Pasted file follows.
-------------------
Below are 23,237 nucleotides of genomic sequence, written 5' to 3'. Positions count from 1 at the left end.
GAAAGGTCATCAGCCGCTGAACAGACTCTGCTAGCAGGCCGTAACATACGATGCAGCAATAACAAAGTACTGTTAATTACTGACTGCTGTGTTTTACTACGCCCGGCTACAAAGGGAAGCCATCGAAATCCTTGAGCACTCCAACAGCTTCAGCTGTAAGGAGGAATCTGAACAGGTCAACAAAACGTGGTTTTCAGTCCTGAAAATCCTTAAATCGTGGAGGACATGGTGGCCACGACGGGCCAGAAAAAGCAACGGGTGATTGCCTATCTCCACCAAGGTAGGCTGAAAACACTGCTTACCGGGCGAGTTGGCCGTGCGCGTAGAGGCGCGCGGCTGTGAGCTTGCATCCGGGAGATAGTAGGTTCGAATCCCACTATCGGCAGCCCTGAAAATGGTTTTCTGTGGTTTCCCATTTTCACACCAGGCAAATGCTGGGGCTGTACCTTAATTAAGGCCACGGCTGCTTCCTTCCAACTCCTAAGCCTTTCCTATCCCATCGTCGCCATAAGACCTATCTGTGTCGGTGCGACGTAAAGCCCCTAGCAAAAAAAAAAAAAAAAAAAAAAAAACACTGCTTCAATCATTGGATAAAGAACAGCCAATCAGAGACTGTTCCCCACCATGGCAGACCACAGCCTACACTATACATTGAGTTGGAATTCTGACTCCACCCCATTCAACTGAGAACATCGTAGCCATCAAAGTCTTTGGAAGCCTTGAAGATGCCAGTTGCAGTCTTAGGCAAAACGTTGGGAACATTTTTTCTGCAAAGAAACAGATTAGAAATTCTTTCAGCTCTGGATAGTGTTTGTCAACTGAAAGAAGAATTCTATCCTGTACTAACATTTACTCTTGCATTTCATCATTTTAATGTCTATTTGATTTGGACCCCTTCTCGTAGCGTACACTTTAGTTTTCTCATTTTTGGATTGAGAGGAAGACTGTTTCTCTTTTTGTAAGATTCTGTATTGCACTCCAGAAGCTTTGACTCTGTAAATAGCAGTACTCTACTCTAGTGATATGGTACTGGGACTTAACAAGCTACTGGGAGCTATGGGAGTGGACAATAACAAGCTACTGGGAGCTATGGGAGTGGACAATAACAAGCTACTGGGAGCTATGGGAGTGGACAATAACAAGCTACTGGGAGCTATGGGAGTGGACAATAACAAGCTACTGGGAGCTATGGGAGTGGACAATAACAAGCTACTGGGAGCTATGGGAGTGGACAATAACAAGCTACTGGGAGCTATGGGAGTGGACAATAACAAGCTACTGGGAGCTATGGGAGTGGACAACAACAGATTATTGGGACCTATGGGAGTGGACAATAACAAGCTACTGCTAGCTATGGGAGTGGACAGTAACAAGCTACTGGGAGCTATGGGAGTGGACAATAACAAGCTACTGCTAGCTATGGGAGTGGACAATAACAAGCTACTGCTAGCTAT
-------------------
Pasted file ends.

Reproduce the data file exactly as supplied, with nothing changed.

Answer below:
Below are 23,237 nucleotides of genomic sequence, written 5' to 3'. Positions count from 1 at the left end.
GAAAGGTCATCAGCCGCTGAACAGACTCTGCTAGCAGGCCGTAACATACGATGCAGCAATAACAAAGTACTGTTAATTACTGACTGCTGTGTTTTACTACGCCCGGCTACAAAGGGAAGCCATCGAAATCCTTGAGCACTCCAACAGCTTCAGCTGTAAGGAGGAATCTGAACAGGTCAACAAAACGTGGTTTTCAGTCCTGAAAATCCTTAAATCGTGGAGGACATGGTGGCCACGACGGGCCAGAAAAAGCAACGGGTGATTGCCTATCTCCACCAAGGTAGGCTGAAAACACTGCTTACCGGGCGAGTTGGCCGTGCGCGTAGAGGCGCGCGGCTGTGAGCTTGCATCCGGGAGATAGTAGGTTCGAATCCCACTATCGGCAGCCCTGAAAATGGTTTTCTGTGGTTTCCCATTTTCACACCAGGCAAATGCTGGGGCTGTACCTTAATTAAGGCCACGGCTGCTTCCTTCCAACTCCTAAGCCTTTCCTATCCCATCGTCGCCATAAGACCTATCTGTGTCGGTGCGACGTAAAGCCCCTAGCAAAAAAAAAAAAAAAAAAAAAAAAACACTGCTTCAATCATTGGATAAAGAACAGCCAATCAGAGACTGTTCCCCACCATGGCAGACCACAGCCTACACTATACATTGAGTTGGAATTCTGACTCCACCCCATTCAACTGAGAACATCGTAGCCATCAAAGTCTTTGGAAGCCTTGAAGATGCCAGTTGCAGTCTTAGGCAAAACGTTGGGAACATTTTTTCTGCAAAGAAACAGATTAGAAATTCTTTCAGCTCTGGATAGTGTTTGTCAACTGAAAGAAGAATTCTATCCTGTACTAACATTTACTCTTGCATTTCATCATTTTAATGTCTATTTGATTTGGACCCCTTCTCGTAGCGTACACTTTAGTTTTCTCATTTTTGGATTGAGAGGAAGACTGTTTCTCTTTTTGTAAGATTCTGTATTGCACTCCAGAAGCTTTGACTCTGTAAATAGCAGTACTCTACTCTAGTGATATGGTACTGGGACTTAACAAGCTACTGGGAGCTATGGGAGTGGACAATAACAAGCTACTGGGAGCTATGGGAGTGGACAATAACAAGCTACTGGGAGCTATGGGAGTGGACAATAACAAGCTACTGGGAGCTATGGGAGTGGACAATAACAAGCTACTGGGAGCTATGGGAGTGGACAATAACAAGCTACTGGGAGCTATGGGAGTGGACAATAACAAGCTACTGGGAGCTATGGGAGTGGACAATAACAAGCTACTGGGAGCTATGGGAGTGGACAACAACAGATTATTGGGACCTATGGGAGTGGACAATAACAAGCTACTGCTAGCTATGGGAGTGGACAGTAACAAGCTACTGGGAGCTATGGGAGTGGACAATAACAAGCTACTGCTAGCTATGGGAGTGGACAATAACAAGCTACTGCTAGCTAT